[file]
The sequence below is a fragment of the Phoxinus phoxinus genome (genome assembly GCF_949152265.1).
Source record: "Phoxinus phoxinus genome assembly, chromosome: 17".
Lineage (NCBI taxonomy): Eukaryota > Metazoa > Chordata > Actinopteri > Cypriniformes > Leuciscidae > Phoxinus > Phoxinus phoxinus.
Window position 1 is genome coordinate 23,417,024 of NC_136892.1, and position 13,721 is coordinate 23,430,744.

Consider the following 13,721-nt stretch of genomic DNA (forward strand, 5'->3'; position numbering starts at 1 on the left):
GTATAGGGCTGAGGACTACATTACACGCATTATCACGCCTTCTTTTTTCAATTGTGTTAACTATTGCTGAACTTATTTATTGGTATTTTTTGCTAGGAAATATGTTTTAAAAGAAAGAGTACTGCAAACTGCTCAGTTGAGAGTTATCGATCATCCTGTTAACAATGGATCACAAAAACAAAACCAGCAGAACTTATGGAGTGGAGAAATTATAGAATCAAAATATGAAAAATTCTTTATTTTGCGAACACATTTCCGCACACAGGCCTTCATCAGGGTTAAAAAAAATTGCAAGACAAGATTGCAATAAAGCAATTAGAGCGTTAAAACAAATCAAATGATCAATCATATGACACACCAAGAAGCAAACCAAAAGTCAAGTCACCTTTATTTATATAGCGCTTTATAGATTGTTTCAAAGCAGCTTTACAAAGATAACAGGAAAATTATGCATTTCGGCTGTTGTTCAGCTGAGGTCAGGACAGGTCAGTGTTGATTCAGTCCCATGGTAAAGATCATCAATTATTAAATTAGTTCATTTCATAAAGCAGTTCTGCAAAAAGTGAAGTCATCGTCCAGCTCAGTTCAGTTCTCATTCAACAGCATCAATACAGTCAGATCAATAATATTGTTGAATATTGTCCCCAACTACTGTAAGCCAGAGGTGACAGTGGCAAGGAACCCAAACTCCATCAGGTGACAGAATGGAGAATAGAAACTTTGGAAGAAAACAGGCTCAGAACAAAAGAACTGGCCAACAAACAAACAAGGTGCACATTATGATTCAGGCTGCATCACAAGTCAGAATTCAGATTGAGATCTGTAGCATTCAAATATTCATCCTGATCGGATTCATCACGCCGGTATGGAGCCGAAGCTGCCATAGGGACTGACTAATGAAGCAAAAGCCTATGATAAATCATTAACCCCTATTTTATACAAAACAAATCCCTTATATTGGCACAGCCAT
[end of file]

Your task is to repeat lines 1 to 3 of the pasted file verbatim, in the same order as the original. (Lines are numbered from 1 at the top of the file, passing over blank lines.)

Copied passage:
The sequence below is a fragment of the Phoxinus phoxinus genome (genome assembly GCF_949152265.1).
Source record: "Phoxinus phoxinus genome assembly, chromosome: 17".
Lineage (NCBI taxonomy): Eukaryota > Metazoa > Chordata > Actinopteri > Cypriniformes > Leuciscidae > Phoxinus > Phoxinus phoxinus.